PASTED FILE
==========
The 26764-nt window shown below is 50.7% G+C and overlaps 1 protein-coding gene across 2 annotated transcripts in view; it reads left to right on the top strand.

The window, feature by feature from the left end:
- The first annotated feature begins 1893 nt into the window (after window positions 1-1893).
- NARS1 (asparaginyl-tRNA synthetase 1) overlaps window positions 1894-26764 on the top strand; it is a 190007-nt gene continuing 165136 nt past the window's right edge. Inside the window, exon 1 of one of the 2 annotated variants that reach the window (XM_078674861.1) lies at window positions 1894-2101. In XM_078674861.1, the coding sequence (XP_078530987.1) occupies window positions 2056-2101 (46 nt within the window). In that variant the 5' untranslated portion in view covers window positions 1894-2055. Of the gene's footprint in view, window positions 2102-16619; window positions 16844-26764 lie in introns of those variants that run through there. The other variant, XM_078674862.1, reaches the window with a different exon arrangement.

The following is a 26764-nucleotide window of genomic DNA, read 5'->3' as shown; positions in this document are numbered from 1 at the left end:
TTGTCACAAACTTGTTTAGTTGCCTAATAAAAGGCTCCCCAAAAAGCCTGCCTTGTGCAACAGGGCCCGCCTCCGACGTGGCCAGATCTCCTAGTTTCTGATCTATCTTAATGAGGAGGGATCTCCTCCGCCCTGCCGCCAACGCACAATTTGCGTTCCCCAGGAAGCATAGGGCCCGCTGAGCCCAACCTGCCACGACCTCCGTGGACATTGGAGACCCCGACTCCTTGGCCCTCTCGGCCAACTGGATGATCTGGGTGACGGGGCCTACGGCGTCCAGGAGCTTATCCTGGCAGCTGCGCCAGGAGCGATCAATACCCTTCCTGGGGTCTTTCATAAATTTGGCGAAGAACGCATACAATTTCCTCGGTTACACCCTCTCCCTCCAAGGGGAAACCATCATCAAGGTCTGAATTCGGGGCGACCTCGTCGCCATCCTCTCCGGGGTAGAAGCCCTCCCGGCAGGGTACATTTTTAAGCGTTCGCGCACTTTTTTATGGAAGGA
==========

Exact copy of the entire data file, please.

The 26764-nt window shown below is 50.7% G+C and overlaps 1 protein-coding gene across 2 annotated transcripts in view; it reads left to right on the top strand.

The window, feature by feature from the left end:
- The first annotated feature begins 1893 nt into the window (after window positions 1-1893).
- NARS1 (asparaginyl-tRNA synthetase 1) overlaps window positions 1894-26764 on the top strand; it is a 190007-nt gene continuing 165136 nt past the window's right edge. Inside the window, exon 1 of one of the 2 annotated variants that reach the window (XM_078674861.1) lies at window positions 1894-2101. In XM_078674861.1, the coding sequence (XP_078530987.1) occupies window positions 2056-2101 (46 nt within the window). In that variant the 5' untranslated portion in view covers window positions 1894-2055. Of the gene's footprint in view, window positions 2102-16619; window positions 16844-26764 lie in introns of those variants that run through there. The other variant, XM_078674862.1, reaches the window with a different exon arrangement.

The following is a 26764-nucleotide window of genomic DNA, read 5'->3' as shown; positions in this document are numbered from 1 at the left end:
TTGTCACAAACTTGTTTAGTTGCCTAATAAAAGGCTCCCCAAAAAGCCTGCCTTGTGCAACAGGGCCCGCCTCCGACGTGGCCAGATCTCCTAGTTTCTGATCTATCTTAATGAGGAGGGATCTCCTCCGCCCTGCCGCCAACGCACAATTTGCGTTCCCCAGGAAGCATAGGGCCCGCTGAGCCCAACCTGCCACGACCTCCGTGGACATTGGAGACCCCGACTCCTTGGCCCTCTCGGCCAACTGGATGATCTGGGTGACGGGGCCTACGGCGTCCAGGAGCTTATCCTGGCAGCTGCGCCAGGAGCGATCAATACCCTTCCTGGGGTCTTTCATAAATTTGGCGAAGAACGCATACAATTTCCTCGGTTACACCCTCTCCCTCCAAGGGGAAACCATCATCAAGGTCTGAATTCGGGGCGACCTCGTCGCCATCCTCTCCGGGGTAGAAGCCCTCCCGGCAGGGTACATTTTTAAGCGTTCGCGCACTTTTTTATGGAAGGA